etymotic er-4

Will Monster's new in-ear headphone dazzle audiophiles?

I'm hoping the whole celebrity-branded headphone shtick will soon run its course, but I have to admit Monster's new Earth Wind & Fire Gratitude in-ear headphones are pretty spectacular.

Earth, Wind & Fire was one of the most popular funk bands of the 1970s, so naturally they were primed to attach their name to a headphone. That's fine, but I have to judge a headphone on its build and sound quality, and the Gratitude is a very decent headphone indeed. The heavy gold accents on the earpieces were a little gaudy for my taste, but that's … Read more

A sweet-sounding USB digital amplifier for headphones and speakers

The nice folks at Parts Express sent over an amazing-sounding little amplifier, the $129 Topping TP30. It's a tiny desktop Class T amp design, with one analog RCA stereo input and one USB connection (the TP30 has a built-in digital-to-analog converter). The amp delivers 15 watts per channel to 4 ohm-rated speakers (10 watts into 8 ohms), and has a 3.5 mm headphone jack on the front panel.

With its extruded aluminum chassis, 8mm thick, CNC-machined front panel, and solid-metal volume control knob the TP30 wouldn't look out of place in a high-end system. It even feels expensive, but I have just one nitpick: the illuminated blue LED ring surrounding the volume control knob is too bright. I wish there was a way to dim it or turn it off. The amp measures a tidy 4.13 inches by 1.77 inches by 8.07 inches.

The USB interface utilizes standard Windows audio class 1 drivers (it worked fine with my Mac mini). Internal parts quality is superb; the TP30 boasts Elna capacitors, Dale resistors, and an ALPS volume control. The Burr-Brown USB digital-to analog converter chip accepts up to 48 kHz sampling rates with 16-bit resolution.

I compared the sound of the TP30 with my Audioengine N22 amp ($199), and they're both pretty good. The N22 has a fuller, warmer tonal balance, but the TP30 has a more immediate, detailed sound with more tightly controlled bass. I used my Audioengine P4 speakers for all of my speaker-based listening tests. It's interesting, the TP30 is a digital amp and takes digital signals "straight-in" via its USB port; the N22 is analog-only and is a more traditional Class A/B amplifier design. It sounded softer, and a wee bit less defined than the TP30.… Read more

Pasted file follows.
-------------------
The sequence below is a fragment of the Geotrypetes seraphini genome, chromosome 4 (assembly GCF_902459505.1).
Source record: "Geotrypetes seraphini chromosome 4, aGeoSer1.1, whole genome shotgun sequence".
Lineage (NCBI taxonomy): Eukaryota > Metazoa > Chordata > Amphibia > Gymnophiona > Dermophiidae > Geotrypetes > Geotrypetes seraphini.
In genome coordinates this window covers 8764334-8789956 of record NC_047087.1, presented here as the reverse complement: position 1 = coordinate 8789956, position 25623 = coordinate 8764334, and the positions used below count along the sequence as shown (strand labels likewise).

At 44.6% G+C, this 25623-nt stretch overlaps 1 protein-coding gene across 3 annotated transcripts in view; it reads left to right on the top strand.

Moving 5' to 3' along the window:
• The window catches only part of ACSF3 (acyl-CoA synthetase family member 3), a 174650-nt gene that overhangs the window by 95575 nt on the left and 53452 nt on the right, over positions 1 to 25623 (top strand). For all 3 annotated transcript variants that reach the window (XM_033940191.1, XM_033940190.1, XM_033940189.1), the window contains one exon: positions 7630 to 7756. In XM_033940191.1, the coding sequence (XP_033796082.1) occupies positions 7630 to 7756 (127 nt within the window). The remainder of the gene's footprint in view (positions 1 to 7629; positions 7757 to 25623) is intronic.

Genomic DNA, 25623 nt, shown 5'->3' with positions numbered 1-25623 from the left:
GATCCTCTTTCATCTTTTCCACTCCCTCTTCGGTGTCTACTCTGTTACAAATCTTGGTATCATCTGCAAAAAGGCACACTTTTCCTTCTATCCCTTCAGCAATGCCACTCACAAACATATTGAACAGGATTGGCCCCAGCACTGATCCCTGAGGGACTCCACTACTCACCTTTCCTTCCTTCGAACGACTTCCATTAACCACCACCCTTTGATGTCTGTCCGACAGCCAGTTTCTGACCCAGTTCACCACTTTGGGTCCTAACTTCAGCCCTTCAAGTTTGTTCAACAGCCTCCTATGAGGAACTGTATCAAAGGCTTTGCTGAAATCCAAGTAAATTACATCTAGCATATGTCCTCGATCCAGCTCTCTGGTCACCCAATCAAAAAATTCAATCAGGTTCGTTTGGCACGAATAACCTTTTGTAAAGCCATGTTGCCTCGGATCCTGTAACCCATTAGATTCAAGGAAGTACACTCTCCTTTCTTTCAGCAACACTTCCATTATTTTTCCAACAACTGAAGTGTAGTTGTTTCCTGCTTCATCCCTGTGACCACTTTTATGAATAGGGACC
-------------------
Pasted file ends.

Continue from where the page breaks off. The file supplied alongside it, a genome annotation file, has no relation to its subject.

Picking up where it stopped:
Etymotic ER-4PT review: 'Very accurate' earphones

First, a bit of clarification. In case you didn't realize it, Etymotic has four versions of its ER-4 MicroPro series earphones, each of which retails for $299. We're not going to overwhelm you with all the details of each model, but Etymotic say the ER-4PT, which delivers excellent sound with very accurate tonal balance, is made for "the professional traveler who uses his or her earphones on planes as well as professionally."

The first thing you'll notice about these Etymotics is that the earphones themselves are somewhat long, slender cylinders that make you feel as … Read more

Etymotic ER-4 MicroPro

The Etymotic ER-4 MicroPro series is the company's top-end in-ear headphone line. Currently, the series consists of four models, each of which retail for $299.

According to the company, here's how the differences break down:

The Etymotic MicroPro ER-4B is "for binaural recording monitoring and used in professional settings."

The Etymotic MicroPro ER-4S is the company's "stereo monitoring earphone and geared to those listening through a powered recording or 'front of house' monitoring board."

The Etymotic MicroPro ER-4P is the most mainstream of the bunch, designed for those using a portable audio device … Read more

Etymotic ER-4: Original in-ear headphone still a serious contender

The name "Etymotic" means "true to the ear" and is pronounced "et-im-oh-tik." Mead Killion founded Etymotic Research in 1983 to design products that accurately assess hearing, improve the lives of those with hearing loss, and protect hearing. His first in-ear headphone designs--the ER-1, 2, 3--were used for diagnostic testing and precision auditory research. The company's first noise-isolating in-ear earphone, the ER-4, debuted in 1991. I remember hearing an early ER-4 and it was radically better than any other portable headphone at the time.

The original ER-4P, which was designed for use with portable cassette and CD players, came out in 1994, long before the iPod catapulted the headphone market into the stratosphere. It was priced at $330, making it a very expensive headphone for the time. The current ER-4 models go for a little less, the ER-4PT runs $299, but Etymotic also offers a broad range of less expensive headphones.

ER-4 headphones are still made in Etymotic's Elk Grove Village, Ill., factory, and the left and right drivers are hand-matched to within 1 dB of each other. The headphone comes with a two-year warranty, double the length of most high-end headphones. If an ER-4 is returned for service, factory technicians confirm the left and right channels still match within the original tolerances before the unit is returned to its owner. Also noteworthy: each ER-4PT is shipped with a "channel-matching compliance graph," signed by the Etymotic engineer who precision matched and custom tuned the balanced-armature drivers.

The ER-4PT is very similar to the ER-4P, but the new model comes with extra mobile adapters, a large plastic storage case, a small travel pouch, and accessories for travelers. The braided cable and earpieces look slightly different than my old ER-4P. I have unusually shaped ear canals and don't always have the easiest time getting a good, air-tight fit with many in-ear headphones, but Etymotic's Triple Flange ear tips work like a charm. True, they must be deeply inserted into my ear canals, but they never accidentally fall out. … Read more